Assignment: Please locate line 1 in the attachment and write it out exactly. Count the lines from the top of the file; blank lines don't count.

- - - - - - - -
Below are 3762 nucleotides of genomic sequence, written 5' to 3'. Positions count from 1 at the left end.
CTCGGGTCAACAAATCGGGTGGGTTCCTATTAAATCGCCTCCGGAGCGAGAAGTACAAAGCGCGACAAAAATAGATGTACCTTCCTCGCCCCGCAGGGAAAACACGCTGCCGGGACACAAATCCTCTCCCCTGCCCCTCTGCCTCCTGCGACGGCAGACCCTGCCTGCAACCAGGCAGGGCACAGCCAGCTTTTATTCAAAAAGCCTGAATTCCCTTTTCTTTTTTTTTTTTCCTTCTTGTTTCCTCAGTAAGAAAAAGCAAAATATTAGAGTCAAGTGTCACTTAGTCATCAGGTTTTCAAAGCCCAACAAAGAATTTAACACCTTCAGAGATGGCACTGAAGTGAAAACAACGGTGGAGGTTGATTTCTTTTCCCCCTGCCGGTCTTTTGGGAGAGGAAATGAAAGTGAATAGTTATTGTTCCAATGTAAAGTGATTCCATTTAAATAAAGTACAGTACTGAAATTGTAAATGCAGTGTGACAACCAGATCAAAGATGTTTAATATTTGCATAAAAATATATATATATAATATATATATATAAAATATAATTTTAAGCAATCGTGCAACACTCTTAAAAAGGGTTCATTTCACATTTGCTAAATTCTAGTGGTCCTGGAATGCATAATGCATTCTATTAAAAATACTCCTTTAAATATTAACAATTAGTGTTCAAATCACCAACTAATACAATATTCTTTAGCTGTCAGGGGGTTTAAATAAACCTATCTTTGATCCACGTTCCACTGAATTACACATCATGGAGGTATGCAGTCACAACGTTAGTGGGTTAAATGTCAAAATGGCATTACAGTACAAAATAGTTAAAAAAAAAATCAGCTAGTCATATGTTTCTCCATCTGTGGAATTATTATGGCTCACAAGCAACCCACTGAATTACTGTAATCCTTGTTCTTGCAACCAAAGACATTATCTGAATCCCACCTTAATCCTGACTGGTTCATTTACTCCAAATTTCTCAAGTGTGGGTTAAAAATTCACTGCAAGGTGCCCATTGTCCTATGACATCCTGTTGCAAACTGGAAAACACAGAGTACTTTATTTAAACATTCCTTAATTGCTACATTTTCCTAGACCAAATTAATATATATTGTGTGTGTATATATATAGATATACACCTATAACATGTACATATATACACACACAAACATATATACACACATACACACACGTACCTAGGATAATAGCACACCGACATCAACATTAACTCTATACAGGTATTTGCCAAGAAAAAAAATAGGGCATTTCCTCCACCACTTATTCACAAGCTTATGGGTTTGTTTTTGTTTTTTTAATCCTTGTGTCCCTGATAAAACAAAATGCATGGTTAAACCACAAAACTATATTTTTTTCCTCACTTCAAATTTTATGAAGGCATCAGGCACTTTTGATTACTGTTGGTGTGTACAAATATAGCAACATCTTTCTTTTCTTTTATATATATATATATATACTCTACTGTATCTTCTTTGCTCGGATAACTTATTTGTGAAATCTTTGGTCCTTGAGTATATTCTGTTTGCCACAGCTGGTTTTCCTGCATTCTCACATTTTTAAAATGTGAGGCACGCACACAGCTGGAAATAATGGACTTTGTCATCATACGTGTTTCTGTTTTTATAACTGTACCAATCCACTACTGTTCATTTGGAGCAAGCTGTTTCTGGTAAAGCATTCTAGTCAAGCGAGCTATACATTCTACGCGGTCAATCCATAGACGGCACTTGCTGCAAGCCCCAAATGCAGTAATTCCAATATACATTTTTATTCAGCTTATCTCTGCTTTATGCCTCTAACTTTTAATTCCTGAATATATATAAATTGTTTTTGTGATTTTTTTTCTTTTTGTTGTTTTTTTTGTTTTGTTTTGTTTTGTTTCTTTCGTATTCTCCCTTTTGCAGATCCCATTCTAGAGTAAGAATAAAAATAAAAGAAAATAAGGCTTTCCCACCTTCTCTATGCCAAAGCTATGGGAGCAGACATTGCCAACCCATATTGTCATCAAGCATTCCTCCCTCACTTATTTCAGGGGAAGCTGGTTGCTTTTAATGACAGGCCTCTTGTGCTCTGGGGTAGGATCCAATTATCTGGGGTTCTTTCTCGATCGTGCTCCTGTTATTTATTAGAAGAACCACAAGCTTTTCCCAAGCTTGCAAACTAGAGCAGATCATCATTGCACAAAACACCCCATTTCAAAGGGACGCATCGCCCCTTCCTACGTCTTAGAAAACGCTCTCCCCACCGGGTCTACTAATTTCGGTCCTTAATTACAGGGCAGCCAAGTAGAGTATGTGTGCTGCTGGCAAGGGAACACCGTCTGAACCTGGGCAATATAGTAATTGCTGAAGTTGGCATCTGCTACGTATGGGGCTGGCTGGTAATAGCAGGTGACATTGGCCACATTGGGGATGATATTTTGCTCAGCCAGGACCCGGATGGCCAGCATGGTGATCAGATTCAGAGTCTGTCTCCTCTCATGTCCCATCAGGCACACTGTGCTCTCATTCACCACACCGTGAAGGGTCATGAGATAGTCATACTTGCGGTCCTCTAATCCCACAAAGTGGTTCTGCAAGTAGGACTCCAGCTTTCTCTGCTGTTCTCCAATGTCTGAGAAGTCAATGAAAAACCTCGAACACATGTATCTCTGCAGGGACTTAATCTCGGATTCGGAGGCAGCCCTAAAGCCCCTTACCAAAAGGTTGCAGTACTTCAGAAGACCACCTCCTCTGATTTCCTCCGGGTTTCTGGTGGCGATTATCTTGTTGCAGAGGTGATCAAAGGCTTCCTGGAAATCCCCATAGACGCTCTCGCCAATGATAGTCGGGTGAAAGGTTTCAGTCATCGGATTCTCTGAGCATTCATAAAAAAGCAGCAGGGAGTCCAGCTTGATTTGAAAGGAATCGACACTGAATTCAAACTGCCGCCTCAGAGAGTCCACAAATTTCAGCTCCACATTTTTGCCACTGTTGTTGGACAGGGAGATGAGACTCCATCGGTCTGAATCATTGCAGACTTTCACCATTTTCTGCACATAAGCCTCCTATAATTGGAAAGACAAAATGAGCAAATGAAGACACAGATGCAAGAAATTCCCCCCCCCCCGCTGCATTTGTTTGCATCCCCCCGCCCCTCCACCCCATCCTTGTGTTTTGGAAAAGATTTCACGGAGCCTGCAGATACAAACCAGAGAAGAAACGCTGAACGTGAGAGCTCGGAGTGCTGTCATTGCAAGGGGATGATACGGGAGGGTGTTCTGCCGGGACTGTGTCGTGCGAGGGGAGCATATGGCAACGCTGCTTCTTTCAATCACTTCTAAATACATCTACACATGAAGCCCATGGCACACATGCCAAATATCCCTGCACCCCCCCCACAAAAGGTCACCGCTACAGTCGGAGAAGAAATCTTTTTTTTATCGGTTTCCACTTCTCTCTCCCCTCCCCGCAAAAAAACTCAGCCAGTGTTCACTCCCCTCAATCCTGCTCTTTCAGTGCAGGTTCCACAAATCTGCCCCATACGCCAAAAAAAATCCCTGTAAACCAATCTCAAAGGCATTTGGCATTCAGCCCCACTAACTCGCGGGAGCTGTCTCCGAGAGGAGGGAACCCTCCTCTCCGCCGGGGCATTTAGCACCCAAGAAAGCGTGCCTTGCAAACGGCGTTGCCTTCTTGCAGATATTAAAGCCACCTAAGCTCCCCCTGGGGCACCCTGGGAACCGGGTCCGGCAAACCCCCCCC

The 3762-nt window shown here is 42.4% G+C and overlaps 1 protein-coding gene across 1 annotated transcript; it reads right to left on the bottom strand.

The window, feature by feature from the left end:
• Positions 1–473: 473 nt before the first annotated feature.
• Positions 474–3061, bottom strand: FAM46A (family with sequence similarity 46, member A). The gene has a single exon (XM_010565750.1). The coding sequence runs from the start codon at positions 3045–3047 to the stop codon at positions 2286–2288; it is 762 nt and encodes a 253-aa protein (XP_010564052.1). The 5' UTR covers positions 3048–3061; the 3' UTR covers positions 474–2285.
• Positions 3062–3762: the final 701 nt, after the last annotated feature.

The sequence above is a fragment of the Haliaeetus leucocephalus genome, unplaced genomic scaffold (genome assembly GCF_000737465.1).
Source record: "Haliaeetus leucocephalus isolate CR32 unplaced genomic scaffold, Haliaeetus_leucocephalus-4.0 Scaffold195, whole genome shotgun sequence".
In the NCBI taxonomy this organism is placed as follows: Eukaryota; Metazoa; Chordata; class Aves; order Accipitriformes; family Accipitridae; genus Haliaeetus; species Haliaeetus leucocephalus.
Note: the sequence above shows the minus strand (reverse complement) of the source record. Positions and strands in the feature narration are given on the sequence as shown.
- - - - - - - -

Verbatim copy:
Below are 3762 nucleotides of genomic sequence, written 5' to 3'. Positions count from 1 at the left end.